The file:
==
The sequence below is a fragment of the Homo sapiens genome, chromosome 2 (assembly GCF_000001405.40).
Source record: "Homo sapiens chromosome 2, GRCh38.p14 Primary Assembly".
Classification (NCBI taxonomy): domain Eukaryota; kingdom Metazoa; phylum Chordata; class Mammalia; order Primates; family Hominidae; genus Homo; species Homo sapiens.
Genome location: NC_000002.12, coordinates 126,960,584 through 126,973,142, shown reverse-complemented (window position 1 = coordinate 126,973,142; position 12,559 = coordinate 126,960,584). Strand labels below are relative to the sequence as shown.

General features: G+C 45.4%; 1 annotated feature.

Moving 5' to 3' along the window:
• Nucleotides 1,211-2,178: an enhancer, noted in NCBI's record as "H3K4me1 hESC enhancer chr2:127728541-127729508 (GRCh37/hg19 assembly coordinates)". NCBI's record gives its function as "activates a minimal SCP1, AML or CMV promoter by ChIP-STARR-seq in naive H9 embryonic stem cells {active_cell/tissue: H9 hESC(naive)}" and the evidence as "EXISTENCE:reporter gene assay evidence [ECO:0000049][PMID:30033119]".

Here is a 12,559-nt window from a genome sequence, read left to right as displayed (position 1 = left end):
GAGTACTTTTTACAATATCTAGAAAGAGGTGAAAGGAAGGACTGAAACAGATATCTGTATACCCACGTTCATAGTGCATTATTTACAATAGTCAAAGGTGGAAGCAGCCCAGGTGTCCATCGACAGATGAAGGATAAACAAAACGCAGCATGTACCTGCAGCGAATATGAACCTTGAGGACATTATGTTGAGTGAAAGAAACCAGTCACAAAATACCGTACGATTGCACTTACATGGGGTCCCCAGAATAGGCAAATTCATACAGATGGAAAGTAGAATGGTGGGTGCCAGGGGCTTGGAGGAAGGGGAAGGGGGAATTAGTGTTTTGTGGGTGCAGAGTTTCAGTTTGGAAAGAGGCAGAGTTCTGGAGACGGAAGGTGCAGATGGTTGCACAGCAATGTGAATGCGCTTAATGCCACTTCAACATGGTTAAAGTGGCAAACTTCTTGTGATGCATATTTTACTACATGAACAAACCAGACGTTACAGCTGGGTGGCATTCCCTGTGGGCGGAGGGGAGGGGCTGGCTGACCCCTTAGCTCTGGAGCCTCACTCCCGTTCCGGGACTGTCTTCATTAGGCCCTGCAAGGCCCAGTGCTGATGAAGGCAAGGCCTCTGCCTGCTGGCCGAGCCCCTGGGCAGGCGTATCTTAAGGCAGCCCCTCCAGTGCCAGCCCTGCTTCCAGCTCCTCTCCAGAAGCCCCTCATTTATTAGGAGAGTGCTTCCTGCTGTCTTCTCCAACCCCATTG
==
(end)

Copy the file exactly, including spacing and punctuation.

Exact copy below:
The sequence below is a fragment of the Homo sapiens genome, chromosome 2 (assembly GCF_000001405.40).
Source record: "Homo sapiens chromosome 2, GRCh38.p14 Primary Assembly".
Classification (NCBI taxonomy): domain Eukaryota; kingdom Metazoa; phylum Chordata; class Mammalia; order Primates; family Hominidae; genus Homo; species Homo sapiens.
Genome location: NC_000002.12, coordinates 126,960,584 through 126,973,142, shown reverse-complemented (window position 1 = coordinate 126,973,142; position 12,559 = coordinate 126,960,584). Strand labels below are relative to the sequence as shown.

General features: G+C 45.4%; 1 annotated feature.

Moving 5' to 3' along the window:
• Nucleotides 1,211-2,178: an enhancer, noted in NCBI's record as "H3K4me1 hESC enhancer chr2:127728541-127729508 (GRCh37/hg19 assembly coordinates)". NCBI's record gives its function as "activates a minimal SCP1, AML or CMV promoter by ChIP-STARR-seq in naive H9 embryonic stem cells {active_cell/tissue: H9 hESC(naive)}" and the evidence as "EXISTENCE:reporter gene assay evidence [ECO:0000049][PMID:30033119]".

Here is a 12,559-nt window from a genome sequence, read left to right as displayed (position 1 = left end):
GAGTACTTTTTACAATATCTAGAAAGAGGTGAAAGGAAGGACTGAAACAGATATCTGTATACCCACGTTCATAGTGCATTATTTACAATAGTCAAAGGTGGAAGCAGCCCAGGTGTCCATCGACAGATGAAGGATAAACAAAACGCAGCATGTACCTGCAGCGAATATGAACCTTGAGGACATTATGTTGAGTGAAAGAAACCAGTCACAAAATACCGTACGATTGCACTTACATGGGGTCCCCAGAATAGGCAAATTCATACAGATGGAAAGTAGAATGGTGGGTGCCAGGGGCTTGGAGGAAGGGGAAGGGGGAATTAGTGTTTTGTGGGTGCAGAGTTTCAGTTTGGAAAGAGGCAGAGTTCTGGAGACGGAAGGTGCAGATGGTTGCACAGCAATGTGAATGCGCTTAATGCCACTTCAACATGGTTAAAGTGGCAAACTTCTTGTGATGCATATTTTACTACATGAACAAACCAGACGTTACAGCTGGGTGGCATTCCCTGTGGGCGGAGGGGAGGGGCTGGCTGACCCCTTAGCTCTGGAGCCTCACTCCCGTTCCGGGACTGTCTTCATTAGGCCCTGCAAGGCCCAGTGCTGATGAAGGCAAGGCCTCTGCCTGCTGGCCGAGCCCCTGGGCAGGCGTATCTTAAGGCAGCCCCTCCAGTGCCAGCCCTGCTTCCAGCTCCTCTCCAGAAGCCCCTCATTTATTAGGAGAGTGCTTCCTGCTGTCTTCTCCAACCCCATTG